Today’s Hispanic Consumer

When targeting the multicultural market, race and ethnicity are becoming less important than education, income, home ownership, age and lifestyles.  Hispanics, African-Americans and Asian-Americans are moving to middle-class suburbs and prosperous neighborhoods, and are identified more by their lifestyles and spending habits than by their ancestry.

Today's Hispanic Consumer - Hispanic Marketing Basics

Today’s Hispanic Consumer – Hispanic Marketing Basics

The composition of the Hispanic population is shifting.  Hispanics now account for 13.7% of the total population.  The “new dynamics” of the Hispanic market hinge on the emerging second and third generations, native- and foreign-born differences, and broad geographic growth.

According to a Census Bureau report released in June 2004, an estimated 39.8 million Latinos live in the U.S., an increase of almost 13% since the 2000 Census. It projects Hispanics will increase their ranks by 188% to 102.6 million—or roughly one-quarter of the population—by 2050.  Hispanics will count for nearly one out of every five U.S. residents by 2012 if current growth rates continue.

The Hispanic Consumer now constitutes the largest minority group in the United States, according to the U.S. Census Bureau, comprising 13 percent of the population, or 39 million people. Moreover, their buying power has nearly tripled, from $222 billion in 1990 to $653 billion in 2003, according to a University of Georgia report.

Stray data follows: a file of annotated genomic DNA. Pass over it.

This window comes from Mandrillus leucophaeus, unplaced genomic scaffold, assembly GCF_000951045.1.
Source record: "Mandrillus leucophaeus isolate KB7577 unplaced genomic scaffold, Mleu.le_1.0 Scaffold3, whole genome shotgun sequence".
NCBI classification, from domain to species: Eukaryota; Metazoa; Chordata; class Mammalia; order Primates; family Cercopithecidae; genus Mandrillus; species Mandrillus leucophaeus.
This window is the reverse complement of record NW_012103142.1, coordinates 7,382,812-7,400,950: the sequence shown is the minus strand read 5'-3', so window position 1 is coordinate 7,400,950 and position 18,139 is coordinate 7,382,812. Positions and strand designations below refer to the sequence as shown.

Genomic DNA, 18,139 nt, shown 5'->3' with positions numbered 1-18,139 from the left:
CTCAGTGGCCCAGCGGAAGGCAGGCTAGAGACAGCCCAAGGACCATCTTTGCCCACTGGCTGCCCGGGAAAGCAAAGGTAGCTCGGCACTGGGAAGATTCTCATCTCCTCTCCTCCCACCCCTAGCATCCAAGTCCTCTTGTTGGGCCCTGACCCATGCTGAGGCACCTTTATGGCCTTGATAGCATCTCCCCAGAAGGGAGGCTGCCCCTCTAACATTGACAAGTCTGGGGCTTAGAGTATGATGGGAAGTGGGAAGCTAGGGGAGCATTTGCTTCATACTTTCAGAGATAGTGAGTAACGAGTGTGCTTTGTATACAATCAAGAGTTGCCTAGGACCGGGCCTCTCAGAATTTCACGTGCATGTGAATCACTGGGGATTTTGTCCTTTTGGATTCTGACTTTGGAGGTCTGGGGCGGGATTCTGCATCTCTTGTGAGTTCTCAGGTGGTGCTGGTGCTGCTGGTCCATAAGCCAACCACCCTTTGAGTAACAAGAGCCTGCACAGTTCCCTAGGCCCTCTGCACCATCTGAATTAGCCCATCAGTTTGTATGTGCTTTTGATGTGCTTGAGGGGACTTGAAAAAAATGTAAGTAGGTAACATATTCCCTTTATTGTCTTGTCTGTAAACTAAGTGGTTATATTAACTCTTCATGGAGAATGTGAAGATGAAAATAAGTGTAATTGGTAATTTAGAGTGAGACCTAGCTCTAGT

The spending power of the U.S. Hispanic Consumer is also increasing.  The median income of Hispanic households rose 20 percent from $27,977 to $33,565 between 1996 and 2001, while the median for all U.S. households climbed just 6 percent.

“Whether a Latino household wants to buy a lawn mower has less to do with their ethnicity than if they happen to be homeowners,” says Michael Mancini of Claritas. The two great forces, age and diversity, have rendered the traditional marketing categories irrelevant in many cases.

One of the most common mistakes advertising executives make when marketing to a Hispanic consumer is assuming that the U.S. Hispanic population is homogeneous.
Source: TIA

Hispanic Consumer Shopping Behavior Insights

As National Hispanic Heritage Month is underway to recognize the impact of Hispanic culture in the United States, the Nielsen Company provides insight into the shopping behavior of Hispanic consumers, a collective buying power of nearly $1 trillion.

Hispanic Consumer Shopping Behavior Insights

Hispanic Consumer Shopping Behavior Insights

“It is critical for retailers and marketers to understand the wide range of factors driving Hispanic consumers’ shopping behavior,” said Tim Kregor, president, Nielsen Consumer Panel Services. “By understanding what Hispanic consumers are buying, where they’re buying it, how they’re buying it and why, retailers and marketers can adapt product offerings and promotions to ultimately better satisfy this rapidly growing and diverse consumer segment.”

Hispanic Consumer Shopping Behavior Insights on Brand Loyalty